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[updated with interview] While sales of console games in the U.S. have stalled, there is no sign of a slowdown in China’s online game market. The country is expected to see online game sales grow 38 percent to $3.8 billion in 2009, up from $2.75 billion last year, according to market researcher Niko Partners.
There are now 58 million game players in China, according to San Jose, Calif.-based Niko. The market is strong because online games are the entertainment of choice in China’s 170,000 Internet cafes, where there are 23 million personal computers.
The company predicts that the online game market will grow at a compound annual growth rate of 26.4 percent from 2009 to $8.9 billion in 2013. The explosive growth is why we’re seeing such success among major public Chinese game companies such as ChangYou, Tencent, Shanda Interactive, Netease, and The9. U.S. console game sales, by comparison, are flat so far this year.
Lisa Cosmas Hanson, managing partner of Niko Partners, said that average spending per Chinese gamer is on the way up. While the number of gamers increased 26 percent in 2008, revenues rose 61 percent. Cosmas Hanson predicts that much of the growth will come from beyond the major cities in areas where home PC and Internet cafe usage are rising rapidly.
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Of the 58 million gamers in 2008, about 52.5 million played games online. That compares to an expected 64.9 million in 2009 and 42 million in 2007. Cosmas Hanson said there has been no apparent slowdown due to the recession. Some players are spending less time at Internet cafes, but they also play more at home.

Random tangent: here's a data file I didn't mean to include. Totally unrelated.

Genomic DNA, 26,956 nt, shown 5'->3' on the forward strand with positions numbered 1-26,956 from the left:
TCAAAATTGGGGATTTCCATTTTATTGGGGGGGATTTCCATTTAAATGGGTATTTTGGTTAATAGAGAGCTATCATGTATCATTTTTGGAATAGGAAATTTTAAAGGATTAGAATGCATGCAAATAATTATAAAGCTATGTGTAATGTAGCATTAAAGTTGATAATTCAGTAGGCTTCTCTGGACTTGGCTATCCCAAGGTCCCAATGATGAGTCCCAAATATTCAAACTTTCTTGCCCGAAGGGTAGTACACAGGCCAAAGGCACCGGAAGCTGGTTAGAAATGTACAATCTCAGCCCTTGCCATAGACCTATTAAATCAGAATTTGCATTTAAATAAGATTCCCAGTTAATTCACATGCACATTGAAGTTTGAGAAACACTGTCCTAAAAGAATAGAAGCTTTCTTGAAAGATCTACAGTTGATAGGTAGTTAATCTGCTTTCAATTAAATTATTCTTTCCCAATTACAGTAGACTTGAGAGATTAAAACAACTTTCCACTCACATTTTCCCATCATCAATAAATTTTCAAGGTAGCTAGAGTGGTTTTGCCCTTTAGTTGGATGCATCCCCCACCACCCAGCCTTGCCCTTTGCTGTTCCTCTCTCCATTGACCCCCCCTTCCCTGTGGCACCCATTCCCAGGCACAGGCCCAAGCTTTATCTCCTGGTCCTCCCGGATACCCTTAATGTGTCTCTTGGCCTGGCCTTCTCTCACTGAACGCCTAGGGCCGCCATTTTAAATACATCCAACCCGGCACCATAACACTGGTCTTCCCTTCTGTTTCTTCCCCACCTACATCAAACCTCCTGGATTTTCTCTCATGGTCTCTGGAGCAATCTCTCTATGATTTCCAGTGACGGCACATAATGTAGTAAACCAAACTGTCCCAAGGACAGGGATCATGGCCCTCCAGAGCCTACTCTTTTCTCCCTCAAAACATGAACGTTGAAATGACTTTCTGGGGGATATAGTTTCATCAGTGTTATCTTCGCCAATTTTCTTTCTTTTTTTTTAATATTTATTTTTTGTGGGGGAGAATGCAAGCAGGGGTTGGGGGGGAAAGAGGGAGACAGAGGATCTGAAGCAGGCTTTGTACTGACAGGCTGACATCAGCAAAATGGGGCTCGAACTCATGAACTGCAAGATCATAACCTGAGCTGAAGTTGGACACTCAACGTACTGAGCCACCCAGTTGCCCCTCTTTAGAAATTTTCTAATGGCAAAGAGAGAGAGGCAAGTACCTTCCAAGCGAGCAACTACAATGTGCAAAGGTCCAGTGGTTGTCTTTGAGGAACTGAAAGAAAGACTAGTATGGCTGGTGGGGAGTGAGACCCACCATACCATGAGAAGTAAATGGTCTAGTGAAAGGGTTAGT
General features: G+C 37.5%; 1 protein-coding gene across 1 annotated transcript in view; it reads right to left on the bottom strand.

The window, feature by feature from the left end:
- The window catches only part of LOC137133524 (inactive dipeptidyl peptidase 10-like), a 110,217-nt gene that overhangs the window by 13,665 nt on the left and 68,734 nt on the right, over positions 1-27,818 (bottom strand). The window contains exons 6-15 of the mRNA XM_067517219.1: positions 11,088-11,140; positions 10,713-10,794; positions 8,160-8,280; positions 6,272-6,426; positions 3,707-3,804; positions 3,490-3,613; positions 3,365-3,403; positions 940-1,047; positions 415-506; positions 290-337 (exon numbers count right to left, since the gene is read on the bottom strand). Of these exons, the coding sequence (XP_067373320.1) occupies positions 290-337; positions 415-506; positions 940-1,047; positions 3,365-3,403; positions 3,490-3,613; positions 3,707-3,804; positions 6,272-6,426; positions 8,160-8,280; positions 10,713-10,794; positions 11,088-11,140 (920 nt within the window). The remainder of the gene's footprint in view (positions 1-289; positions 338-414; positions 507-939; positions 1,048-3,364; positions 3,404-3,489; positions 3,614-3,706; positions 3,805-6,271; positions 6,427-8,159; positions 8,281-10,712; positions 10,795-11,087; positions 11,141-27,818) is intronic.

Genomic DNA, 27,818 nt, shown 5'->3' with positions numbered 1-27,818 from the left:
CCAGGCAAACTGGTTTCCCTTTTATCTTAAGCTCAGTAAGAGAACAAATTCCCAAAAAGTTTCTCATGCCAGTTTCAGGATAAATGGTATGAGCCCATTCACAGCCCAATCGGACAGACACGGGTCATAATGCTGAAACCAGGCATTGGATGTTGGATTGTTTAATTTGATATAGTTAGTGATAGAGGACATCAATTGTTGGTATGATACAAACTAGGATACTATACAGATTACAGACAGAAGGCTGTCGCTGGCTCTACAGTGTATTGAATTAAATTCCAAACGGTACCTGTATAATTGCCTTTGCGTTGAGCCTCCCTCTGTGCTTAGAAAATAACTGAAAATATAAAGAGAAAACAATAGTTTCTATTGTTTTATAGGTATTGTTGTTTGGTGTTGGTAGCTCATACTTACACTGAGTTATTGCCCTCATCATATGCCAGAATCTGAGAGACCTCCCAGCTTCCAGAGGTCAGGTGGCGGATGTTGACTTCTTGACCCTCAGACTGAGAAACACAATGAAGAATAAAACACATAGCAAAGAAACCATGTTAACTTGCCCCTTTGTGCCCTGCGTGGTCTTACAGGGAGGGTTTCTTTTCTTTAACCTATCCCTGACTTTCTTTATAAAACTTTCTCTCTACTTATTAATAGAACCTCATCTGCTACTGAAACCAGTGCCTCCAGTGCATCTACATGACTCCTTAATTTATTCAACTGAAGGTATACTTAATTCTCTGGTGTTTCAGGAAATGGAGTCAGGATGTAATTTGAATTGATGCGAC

The U.S. console business is still far bigger at $22 billion in revenues in 2008. And Electronic Arts revenue of $4.1 billion still dwarfs the largest Chinese game operator, Shanda, which had revenues of about $501 million in 2008. EA, in fact, is still bigger in revenue than all of the China online game industry.
Activision Blizzard’s World of Warcraft is still the top title and one of the few that makes revenue via subscriptions. China is a pioneer in new business models, such as virtual goods, which is starting to catch on in the rest of the world.
About 77 percent of the revenue in China comes from massively multiplayer online games, or those where thousands or millions play simultaneously in a virtual world with persistent characters. Casual games make up the balance of 23 percent.
Web games and games played on social networks expanded the casual segment, which is distinguished by lighter fare played for a short time. Sales of next-generation game consoles continue to grow, even though consoles have been banned since 2000.
By 2012, Niko Partners predicts there will be 119 million online gamers in China, a 17.7 percent CAGR. The data is based on a the company’s research in 10 Chinese cities during March.
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